Prior to the client becoming bound by any agreement, the information that IFAs are required to disclose to their clients may be provided via a website, subject to some requirements. The use of a website must be appropriate (and this requirement will be met simply by the client providing an email address), and the client must give specific consent to receive information in the form of the website. The client must receive an electronic notification as to where the information may be found (i.e. an email containing a hyperlink). With regards to ongoing access to the information, it must be up to date, and accessible continuously for as long as the client may need to inspect it.
With regards to execution, the general requirement for entering into an agreement with a retail client is that the agreement is written "on paper or another durable medium". The range of media that would satisfy this requirement is quite broad. As long as the instrument allows the client to access the information for future reference, for a period which is adequate for the purposes of the agreement, then it will be considered durable.The regulator has specifically noted that the provision of information by a website will be appropriate where there is evidence that the client has regular access to the internet. This requirement is easy to satisfy, as the provision by the client of an email address will be sufficient, as above.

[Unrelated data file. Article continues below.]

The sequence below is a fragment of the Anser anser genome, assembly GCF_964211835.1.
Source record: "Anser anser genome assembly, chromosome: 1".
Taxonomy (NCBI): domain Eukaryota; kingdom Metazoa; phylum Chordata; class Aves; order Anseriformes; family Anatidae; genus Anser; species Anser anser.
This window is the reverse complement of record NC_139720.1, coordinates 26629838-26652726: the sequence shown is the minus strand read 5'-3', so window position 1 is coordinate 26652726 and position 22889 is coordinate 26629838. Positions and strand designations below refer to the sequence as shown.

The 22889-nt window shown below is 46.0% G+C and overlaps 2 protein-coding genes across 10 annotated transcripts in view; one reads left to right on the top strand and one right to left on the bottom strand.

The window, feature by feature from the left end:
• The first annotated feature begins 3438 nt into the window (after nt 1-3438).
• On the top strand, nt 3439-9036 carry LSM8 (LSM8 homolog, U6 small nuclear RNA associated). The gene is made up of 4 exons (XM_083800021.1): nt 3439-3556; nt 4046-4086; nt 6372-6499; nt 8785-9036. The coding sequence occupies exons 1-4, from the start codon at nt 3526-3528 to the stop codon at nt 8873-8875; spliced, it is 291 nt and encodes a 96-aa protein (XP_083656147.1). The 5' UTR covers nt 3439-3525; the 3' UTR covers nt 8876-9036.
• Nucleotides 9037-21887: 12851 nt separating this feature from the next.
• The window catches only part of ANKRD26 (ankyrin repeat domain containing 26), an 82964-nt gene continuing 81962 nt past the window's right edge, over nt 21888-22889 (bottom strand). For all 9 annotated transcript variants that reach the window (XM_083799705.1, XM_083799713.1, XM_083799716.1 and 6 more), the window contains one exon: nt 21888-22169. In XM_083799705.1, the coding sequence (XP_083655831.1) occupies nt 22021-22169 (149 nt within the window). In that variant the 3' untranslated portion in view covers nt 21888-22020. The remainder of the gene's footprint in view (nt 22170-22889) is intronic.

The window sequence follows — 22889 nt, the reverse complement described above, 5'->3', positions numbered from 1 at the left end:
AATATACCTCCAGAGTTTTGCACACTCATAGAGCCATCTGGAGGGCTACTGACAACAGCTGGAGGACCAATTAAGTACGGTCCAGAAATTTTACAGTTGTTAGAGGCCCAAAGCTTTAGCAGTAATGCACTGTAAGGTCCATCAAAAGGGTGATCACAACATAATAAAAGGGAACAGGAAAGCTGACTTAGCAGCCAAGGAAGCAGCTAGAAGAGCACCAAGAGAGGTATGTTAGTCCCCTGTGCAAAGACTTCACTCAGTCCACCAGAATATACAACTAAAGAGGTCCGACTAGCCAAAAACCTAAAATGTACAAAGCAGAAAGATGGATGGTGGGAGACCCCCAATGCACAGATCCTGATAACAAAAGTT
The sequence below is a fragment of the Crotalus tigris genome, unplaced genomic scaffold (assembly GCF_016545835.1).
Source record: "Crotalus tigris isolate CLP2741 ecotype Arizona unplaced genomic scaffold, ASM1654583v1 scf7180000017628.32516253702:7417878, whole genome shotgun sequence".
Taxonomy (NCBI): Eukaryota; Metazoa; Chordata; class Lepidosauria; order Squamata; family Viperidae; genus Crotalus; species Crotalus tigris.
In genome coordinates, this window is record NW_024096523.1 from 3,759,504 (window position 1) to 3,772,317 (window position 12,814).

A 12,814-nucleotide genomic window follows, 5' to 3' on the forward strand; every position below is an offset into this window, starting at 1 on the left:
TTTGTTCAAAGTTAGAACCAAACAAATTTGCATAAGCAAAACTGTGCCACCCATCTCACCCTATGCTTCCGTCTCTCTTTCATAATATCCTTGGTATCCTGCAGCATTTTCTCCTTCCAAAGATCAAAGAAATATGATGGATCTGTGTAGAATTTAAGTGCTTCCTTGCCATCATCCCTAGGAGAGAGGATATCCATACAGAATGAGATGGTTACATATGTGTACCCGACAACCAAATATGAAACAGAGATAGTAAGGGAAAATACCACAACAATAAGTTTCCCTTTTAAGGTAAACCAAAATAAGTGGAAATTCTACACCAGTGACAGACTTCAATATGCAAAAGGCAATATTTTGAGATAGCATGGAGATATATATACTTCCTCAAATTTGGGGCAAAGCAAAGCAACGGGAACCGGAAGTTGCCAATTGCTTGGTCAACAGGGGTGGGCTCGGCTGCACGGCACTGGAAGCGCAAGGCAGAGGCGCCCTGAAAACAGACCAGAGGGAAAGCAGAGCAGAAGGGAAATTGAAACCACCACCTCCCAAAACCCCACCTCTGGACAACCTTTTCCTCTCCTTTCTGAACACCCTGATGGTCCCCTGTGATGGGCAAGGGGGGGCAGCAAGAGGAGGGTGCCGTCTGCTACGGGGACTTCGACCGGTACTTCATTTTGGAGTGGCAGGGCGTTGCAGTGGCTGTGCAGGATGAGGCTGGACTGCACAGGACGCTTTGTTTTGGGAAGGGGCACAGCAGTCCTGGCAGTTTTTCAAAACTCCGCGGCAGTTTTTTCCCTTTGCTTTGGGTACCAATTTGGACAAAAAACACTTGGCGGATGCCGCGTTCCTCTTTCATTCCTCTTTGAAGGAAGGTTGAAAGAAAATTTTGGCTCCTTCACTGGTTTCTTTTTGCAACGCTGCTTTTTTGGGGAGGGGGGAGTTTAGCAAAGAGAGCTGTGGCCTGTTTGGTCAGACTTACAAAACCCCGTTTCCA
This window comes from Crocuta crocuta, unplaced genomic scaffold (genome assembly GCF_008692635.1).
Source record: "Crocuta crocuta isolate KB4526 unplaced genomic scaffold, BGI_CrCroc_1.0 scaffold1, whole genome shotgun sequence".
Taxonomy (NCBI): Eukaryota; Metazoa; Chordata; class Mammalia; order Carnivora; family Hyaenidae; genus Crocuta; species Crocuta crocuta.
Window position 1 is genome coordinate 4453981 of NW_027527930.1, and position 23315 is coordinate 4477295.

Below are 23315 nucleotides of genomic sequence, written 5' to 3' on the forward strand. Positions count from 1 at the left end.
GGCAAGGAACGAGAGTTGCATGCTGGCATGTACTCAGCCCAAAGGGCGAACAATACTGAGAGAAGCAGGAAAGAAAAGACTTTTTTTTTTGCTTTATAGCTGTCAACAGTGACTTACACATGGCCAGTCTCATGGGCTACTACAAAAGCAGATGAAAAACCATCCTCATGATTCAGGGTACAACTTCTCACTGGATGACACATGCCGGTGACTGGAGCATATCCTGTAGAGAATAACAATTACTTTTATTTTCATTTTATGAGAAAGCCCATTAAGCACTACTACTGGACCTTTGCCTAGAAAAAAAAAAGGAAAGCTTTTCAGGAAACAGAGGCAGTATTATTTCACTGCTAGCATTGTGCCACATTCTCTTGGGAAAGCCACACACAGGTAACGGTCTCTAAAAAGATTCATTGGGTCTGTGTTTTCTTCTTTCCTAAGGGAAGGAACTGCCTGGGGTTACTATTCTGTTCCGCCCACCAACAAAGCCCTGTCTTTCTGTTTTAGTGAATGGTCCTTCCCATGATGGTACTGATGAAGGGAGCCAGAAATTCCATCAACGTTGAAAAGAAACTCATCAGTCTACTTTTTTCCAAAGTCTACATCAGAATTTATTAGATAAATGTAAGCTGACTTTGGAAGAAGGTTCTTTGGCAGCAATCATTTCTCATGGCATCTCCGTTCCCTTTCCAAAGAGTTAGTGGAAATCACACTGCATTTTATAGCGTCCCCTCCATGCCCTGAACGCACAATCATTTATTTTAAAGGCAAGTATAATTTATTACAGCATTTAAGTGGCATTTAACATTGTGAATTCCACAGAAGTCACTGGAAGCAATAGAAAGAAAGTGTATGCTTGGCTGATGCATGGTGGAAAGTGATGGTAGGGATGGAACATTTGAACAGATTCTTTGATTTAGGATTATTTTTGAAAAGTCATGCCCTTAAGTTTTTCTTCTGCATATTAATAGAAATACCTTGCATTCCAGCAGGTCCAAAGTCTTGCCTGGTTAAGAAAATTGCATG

Technical aspects

The Advicefront Electronic Signature system goes one step further and ensures that the documents can’t be altered once they’re signed. Trust in our security model is key to our success.

There’s a 2 step process to sign a document:

  1. A checkbox confirming the user has read the agreement
  2. A button which confirms the user wants to accept this agreement

At the moment the client accepts the agreement, we:

  1. Create an electronic fingerprint for the user
  2. Store the user’s fingerprint and embed algorithm into the respective document which will ensure the same document and signature are immutable
  3. Generate a PDF (permanent, immutable file) with the agreement and the date and time of the fingerprint (available to both client and adviser within our system)

Planned improvements

  • Building a Certificate of Acceptance, visualising for the client and Adviser the fingerprint information we hold within the system, confirming who signed it, when and where.
  • Adding Two Factor-authentication (2FA) to belt and braces approach to guarantee that the same person that accessed the system is the same signing it.